|Also Spelled||Karatayya, Karatiya, Qaratiyya|
|Date of depopulation||17-18 July, 1948|
|Cause(s) of depopulation||Military assault by Yishuv forces|
|Current localities||Komemiyut, Revaha, Nehora|
Karatiyya (Arabic: كرتيا) was a Palestinian Arab village of 1,370, located 29 kilometers (18 mi) northeast of Gaza, situated in a flat area with an elevation of 100 meters (330 ft) along the coastal plain of Palestine and crossed by Wadi al-Mufrid.
In the 12th century, a castle called Galatie was built on the village site by the Crusaders and was subsequently captured by the Ayyubids under Saladin in 1187. In 1226, Arab geographer Yaqut al-Hamawi writes of the village under Ayyubid rule as "Karatayya" as "a town near Bait Jibrin, in the Province of Filastin. It belongs to Jerusalem. The Mamluk sultan al-Nasir ibn Qalawun camped in Karatayya in 1299 on his way to fight the Mongols. 14th century Arab geographer Al-Dimashqi reports that at times it was a part of Mamlakat Ghazzah ("Kingdom of Gaza").
In 1596, while under Ottoman rule, Karatiyya was under the administration of the nahiya of Gaza, part of Sanjak of Gaza. A population of 253, it paid taxes on wheat, barley, fruit, vineyards, beehives, and goats. In the 19th century, a ruined tower stood atop a mound just outside the village which was built in an open plain. During the British Mandate of Palestine period in the 20th century, the village houses were built of adobe brick and it relied on the nearby town of al-Faluja for medical, commercial, and administrative services. Karatiyya itself, had a mosque, a grain mill, and an elementary school—the latter was built in 1922 and had an enrollment of 128 students in the mid-1940s. Domestic water was supplied by two wells dug within the village and the primary agricultural crops were grain and prickly pears.
1948 War, and aftermath 
Karatiyya was captured by the Israeli Army's 89th Mechanized Battalion, commander Moshe Dayan, on July 18, 1948 as part of Operation Death to the Invader. Its inhabitants fled upon their arrival, according to Dayan. According to Benny Morris, the village "was harassed by machine-gun fire and abandoned by its inhabitants". Israeli forces intended to link their northern territory with that held by Israeli forces in the Negev, but succeeded only partially, only taking control of Hatta and Karatiyya. After it was stormed by Dayan's troops he controversially withdrew them leaving a Givati infantry company to hold the position. A fierce battle ensued between them and the Egyptian Army who got as far as the village outskirts. When two Egyptian tanks were on the verge of breaking the Israeli defenses from the south, a unit hiding behind a wall of prickly pear cacti, armed with anti-tank weapons "changed the course of the battle", according to Haganah accounts.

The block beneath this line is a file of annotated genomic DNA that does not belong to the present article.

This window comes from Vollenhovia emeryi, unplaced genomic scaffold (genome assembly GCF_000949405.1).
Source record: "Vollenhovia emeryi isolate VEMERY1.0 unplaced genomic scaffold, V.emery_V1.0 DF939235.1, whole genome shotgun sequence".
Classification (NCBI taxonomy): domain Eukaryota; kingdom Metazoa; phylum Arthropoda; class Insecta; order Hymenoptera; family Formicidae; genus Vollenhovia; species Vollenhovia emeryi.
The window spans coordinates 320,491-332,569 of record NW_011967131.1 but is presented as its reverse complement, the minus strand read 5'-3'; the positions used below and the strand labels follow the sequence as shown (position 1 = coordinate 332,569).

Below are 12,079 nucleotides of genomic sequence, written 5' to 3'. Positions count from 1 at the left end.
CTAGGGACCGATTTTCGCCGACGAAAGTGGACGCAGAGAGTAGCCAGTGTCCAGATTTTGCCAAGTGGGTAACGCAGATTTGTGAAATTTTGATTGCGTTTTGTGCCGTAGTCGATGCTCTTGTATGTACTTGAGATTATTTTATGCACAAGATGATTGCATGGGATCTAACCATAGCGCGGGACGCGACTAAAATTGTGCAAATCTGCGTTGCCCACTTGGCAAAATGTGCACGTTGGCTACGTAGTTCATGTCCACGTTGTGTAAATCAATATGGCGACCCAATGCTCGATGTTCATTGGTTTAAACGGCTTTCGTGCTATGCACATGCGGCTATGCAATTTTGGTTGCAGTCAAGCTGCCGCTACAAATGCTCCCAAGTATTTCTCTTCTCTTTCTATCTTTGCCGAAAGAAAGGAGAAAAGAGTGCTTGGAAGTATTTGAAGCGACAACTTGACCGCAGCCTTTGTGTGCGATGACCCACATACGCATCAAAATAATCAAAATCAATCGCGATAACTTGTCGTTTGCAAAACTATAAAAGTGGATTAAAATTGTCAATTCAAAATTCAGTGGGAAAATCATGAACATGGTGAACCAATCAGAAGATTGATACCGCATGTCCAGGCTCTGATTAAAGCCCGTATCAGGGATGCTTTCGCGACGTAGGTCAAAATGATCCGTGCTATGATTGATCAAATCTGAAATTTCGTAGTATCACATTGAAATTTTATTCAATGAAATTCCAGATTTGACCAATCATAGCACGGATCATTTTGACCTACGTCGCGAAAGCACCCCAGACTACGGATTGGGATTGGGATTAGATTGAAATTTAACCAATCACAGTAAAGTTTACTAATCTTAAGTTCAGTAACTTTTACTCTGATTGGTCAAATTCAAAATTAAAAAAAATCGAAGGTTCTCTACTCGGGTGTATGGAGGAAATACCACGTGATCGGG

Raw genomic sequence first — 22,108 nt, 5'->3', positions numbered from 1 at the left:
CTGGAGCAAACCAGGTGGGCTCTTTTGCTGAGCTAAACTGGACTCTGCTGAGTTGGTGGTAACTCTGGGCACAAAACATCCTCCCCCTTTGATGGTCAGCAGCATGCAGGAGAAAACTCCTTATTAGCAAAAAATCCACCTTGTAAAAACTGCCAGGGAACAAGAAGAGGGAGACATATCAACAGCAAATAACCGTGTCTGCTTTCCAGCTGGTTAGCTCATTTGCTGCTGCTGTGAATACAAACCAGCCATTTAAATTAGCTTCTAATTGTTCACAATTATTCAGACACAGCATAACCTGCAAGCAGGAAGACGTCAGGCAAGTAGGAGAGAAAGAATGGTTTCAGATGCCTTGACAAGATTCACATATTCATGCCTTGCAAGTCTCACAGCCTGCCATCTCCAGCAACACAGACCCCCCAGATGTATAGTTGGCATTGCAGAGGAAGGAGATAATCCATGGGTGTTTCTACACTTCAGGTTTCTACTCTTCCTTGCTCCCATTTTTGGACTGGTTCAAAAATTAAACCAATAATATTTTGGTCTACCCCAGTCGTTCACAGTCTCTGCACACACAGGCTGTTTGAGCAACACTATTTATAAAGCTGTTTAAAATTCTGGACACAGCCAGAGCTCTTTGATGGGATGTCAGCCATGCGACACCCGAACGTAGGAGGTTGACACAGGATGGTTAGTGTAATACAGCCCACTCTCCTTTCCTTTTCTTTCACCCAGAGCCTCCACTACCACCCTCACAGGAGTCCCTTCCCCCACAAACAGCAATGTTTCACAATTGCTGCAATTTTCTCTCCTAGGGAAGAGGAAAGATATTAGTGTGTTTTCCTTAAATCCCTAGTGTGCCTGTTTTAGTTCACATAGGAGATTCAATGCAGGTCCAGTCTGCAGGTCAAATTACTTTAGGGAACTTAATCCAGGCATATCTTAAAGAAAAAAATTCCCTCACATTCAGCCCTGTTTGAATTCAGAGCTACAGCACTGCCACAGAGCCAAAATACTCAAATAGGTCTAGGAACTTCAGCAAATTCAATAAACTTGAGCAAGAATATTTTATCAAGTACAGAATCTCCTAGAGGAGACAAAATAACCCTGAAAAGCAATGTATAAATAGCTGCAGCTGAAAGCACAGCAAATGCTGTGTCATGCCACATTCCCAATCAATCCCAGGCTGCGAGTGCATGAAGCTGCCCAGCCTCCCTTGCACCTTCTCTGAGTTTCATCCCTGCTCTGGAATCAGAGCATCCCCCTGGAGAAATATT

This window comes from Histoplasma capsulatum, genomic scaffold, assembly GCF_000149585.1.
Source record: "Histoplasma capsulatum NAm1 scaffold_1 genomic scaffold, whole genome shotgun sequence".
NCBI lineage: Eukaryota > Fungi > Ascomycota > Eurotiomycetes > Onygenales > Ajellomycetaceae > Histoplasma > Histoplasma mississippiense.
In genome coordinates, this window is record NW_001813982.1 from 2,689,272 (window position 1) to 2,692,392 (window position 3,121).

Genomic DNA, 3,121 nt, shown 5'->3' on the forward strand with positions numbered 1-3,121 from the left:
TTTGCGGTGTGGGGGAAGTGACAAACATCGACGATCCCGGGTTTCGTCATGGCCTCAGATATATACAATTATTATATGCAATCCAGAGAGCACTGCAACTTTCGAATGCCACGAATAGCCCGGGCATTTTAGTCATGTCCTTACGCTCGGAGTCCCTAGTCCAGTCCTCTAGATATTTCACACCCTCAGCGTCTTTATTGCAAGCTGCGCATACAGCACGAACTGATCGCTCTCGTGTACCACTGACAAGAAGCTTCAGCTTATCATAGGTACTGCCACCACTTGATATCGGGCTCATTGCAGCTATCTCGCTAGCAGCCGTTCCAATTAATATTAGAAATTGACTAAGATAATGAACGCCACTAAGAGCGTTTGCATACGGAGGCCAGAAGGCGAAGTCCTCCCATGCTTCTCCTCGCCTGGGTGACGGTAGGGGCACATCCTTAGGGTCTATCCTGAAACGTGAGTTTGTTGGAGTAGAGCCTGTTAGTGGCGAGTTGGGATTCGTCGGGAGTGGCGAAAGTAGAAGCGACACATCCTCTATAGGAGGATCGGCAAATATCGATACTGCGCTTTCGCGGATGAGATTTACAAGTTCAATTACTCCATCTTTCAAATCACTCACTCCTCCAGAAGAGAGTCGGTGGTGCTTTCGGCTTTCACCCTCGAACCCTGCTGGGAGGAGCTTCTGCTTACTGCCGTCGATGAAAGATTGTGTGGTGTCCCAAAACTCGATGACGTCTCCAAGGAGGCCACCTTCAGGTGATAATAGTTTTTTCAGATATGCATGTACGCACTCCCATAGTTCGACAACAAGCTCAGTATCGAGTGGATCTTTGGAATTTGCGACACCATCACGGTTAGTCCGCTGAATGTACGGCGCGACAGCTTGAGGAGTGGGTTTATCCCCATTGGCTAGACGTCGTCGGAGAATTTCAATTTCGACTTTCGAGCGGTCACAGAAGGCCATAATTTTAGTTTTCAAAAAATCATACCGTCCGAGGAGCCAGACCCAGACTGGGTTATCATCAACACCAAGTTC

On August 20, 1948, Ben-Gurion together with Yehoshua Eshel, presented a plan for 32 new Jewish settlement on newly depopulated Palestinian villages, for Karatiyya one proposed a settlement named Otzem or Komemiyut
Three Israeli settlements were eventually founded on village land: Komemiyut in 1950 and Revaha in 1953, close to the village site. Nehora, established in 1956, is partly on village land, and partly on land belonging to al-Faluja.
The Palestinian historian Walid Khalidi described Karatiyya in 1992: "Piles of debris are scattered on the site, and a destroyed cemetery (partially hidden among eucalyptus trees) can be seen. An agricultural road runs through it. Grain and alfalfa are grown by Israeli farmers on the site and surrounding lands."
See also 
- Morris, 2004, p.xix, village # 302. Also gives the cause for the depopulation
- Khalidi, 1992, p.118
- Yaqut al-Hamawi quoted in le Strange, 1890, p.480.
- Atallah, 1986, p.76-77. Cited in Khalidi, 1992, p.118.
- le Strange, 1890, p.41.
- Hütteroth and Abdulfattah p.149, quoted in Khalidi, 1992, p.118.
- Conder and Kitchener, SWP III, 1881, p.260, Cited in Khalidi, 1992, p. 118
- Robinson, Edward, 1841, p 370
- Morris, 2004, p. 75, 141
- Morris, 2004, p. 343, 396
- Moshe Dayan, "Story of My Life". ISBN 0-688-03076-9. Pages 112-121.
- Givati HQ to (?) General Staff\Operations, 09:45 hours, ? July 1948, IDFA 922\75\\908. Cited in Morris, 2002, 437, note 130, p. 456
- Shabtai Teveth, "Moshe Dayan". ISBN 0-7043-1080-5. Page 189.
- Morris, 2004, p. 376
- Khalidi, 1992, p. 119
- Conder, Claude Reignier and H.H. Kitchener (1881): The Survey of Western Palestine: memoirs of the topography, orography, hydrography, and archaeology. London:Committee of the Palestine Exploration Fund. vol 3
- Guérin, M. V. (1869): Description géographique, historique et archéologique de la Palestine. Judee Item notes: v. 1, pt. 2 of 3 p. 124
- Hadawi, Sami (1970), Village Statistics of 1945: A Classification of Land and Area ownership in Palestine, Palestine Liberation Organization Research Center
- Khalidi, Walid (1992), All That Remains: The Palestinian Villages Occupied and Depopulated by Israel in 1948, Washington D.C.: Institute for Palestine Studies, ISBN 0-88728-224-5
- Morris, Benny (2004). The Birth of the Palestinian Refugee Problem Revisited. Cambridge University Press. ISBN 978-0-521-00967-6.
- le Strange, Guy (1890), Palestine Under the Moslems: A Description of Syria and the Holy Land from A.D. 650 to 1500, Committee of the Palestine Exploration Fund, London,
- Robinson, Edward, Eli Smith (1841): Biblical Researches in Palestine, Mount Sinai and Arabia Petraea: A Journal of Travels in the Year 1838, Published by Crocker & Brewster, Item notes: v.2